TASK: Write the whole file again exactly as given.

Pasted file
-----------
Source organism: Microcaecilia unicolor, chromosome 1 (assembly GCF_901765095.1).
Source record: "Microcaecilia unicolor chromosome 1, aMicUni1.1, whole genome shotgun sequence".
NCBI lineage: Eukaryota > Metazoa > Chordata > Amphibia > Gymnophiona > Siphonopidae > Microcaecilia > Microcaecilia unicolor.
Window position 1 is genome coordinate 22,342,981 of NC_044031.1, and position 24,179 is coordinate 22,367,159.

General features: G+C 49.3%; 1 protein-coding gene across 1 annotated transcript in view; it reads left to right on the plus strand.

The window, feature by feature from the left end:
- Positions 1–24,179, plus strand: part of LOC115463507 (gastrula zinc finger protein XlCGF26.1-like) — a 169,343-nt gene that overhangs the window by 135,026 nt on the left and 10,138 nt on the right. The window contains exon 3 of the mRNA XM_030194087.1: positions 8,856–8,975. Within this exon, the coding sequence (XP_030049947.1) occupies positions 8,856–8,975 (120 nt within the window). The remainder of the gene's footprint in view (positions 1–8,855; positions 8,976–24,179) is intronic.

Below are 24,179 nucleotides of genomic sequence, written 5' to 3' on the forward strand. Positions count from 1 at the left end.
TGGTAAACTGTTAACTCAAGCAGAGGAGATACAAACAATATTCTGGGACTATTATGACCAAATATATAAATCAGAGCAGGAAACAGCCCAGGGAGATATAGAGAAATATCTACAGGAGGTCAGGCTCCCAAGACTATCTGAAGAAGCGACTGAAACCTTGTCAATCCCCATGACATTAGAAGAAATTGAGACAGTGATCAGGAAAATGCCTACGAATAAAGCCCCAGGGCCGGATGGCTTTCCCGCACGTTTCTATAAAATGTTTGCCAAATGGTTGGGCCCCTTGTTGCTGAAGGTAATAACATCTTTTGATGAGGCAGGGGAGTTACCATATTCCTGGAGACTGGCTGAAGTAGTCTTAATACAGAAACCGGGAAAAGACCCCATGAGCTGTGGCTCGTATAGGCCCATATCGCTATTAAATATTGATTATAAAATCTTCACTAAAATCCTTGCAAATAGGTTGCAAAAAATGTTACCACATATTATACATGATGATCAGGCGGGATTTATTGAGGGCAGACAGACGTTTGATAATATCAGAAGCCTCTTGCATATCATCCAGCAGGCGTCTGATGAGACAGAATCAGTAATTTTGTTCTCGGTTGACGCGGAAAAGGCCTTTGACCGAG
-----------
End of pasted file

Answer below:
Source organism: Microcaecilia unicolor, chromosome 1 (assembly GCF_901765095.1).
Source record: "Microcaecilia unicolor chromosome 1, aMicUni1.1, whole genome shotgun sequence".
NCBI lineage: Eukaryota > Metazoa > Chordata > Amphibia > Gymnophiona > Siphonopidae > Microcaecilia > Microcaecilia unicolor.
Window position 1 is genome coordinate 22,342,981 of NC_044031.1, and position 24,179 is coordinate 22,367,159.

General features: G+C 49.3%; 1 protein-coding gene across 1 annotated transcript in view; it reads left to right on the plus strand.

The window, feature by feature from the left end:
- Positions 1–24,179, plus strand: part of LOC115463507 (gastrula zinc finger protein XlCGF26.1-like) — a 169,343-nt gene that overhangs the window by 135,026 nt on the left and 10,138 nt on the right. The window contains exon 3 of the mRNA XM_030194087.1: positions 8,856–8,975. Within this exon, the coding sequence (XP_030049947.1) occupies positions 8,856–8,975 (120 nt within the window). The remainder of the gene's footprint in view (positions 1–8,855; positions 8,976–24,179) is intronic.

Below are 24,179 nucleotides of genomic sequence, written 5' to 3' on the forward strand. Positions count from 1 at the left end.
TGGTAAACTGTTAACTCAAGCAGAGGAGATACAAACAATATTCTGGGACTATTATGACCAAATATATAAATCAGAGCAGGAAACAGCCCAGGGAGATATAGAGAAATATCTACAGGAGGTCAGGCTCCCAAGACTATCTGAAGAAGCGACTGAAACCTTGTCAATCCCCATGACATTAGAAGAAATTGAGACAGTGATCAGGAAAATGCCTACGAATAAAGCCCCAGGGCCGGATGGCTTTCCCGCACGTTTCTATAAAATGTTTGCCAAATGGTTGGGCCCCTTGTTGCTGAAGGTAATAACATCTTTTGATGAGGCAGGGGAGTTACCATATTCCTGGAGACTGGCTGAAGTAGTCTTAATACAGAAACCGGGAAAAGACCCCATGAGCTGTGGCTCGTATAGGCCCATATCGCTATTAAATATTGATTATAAAATCTTCACTAAAATCCTTGCAAATAGGTTGCAAAAAATGTTACCACATATTATACATGATGATCAGGCGGGATTTATTGAGGGCAGACAGACGTTTGATAATATCAGAAGCCTCTTGCATATCATCCAGCAGGCGTCTGATGAGACAGAATCAGTAATTTTGTTCTCGGTTGACGCGGAAAAGGCCTTTGACCGAG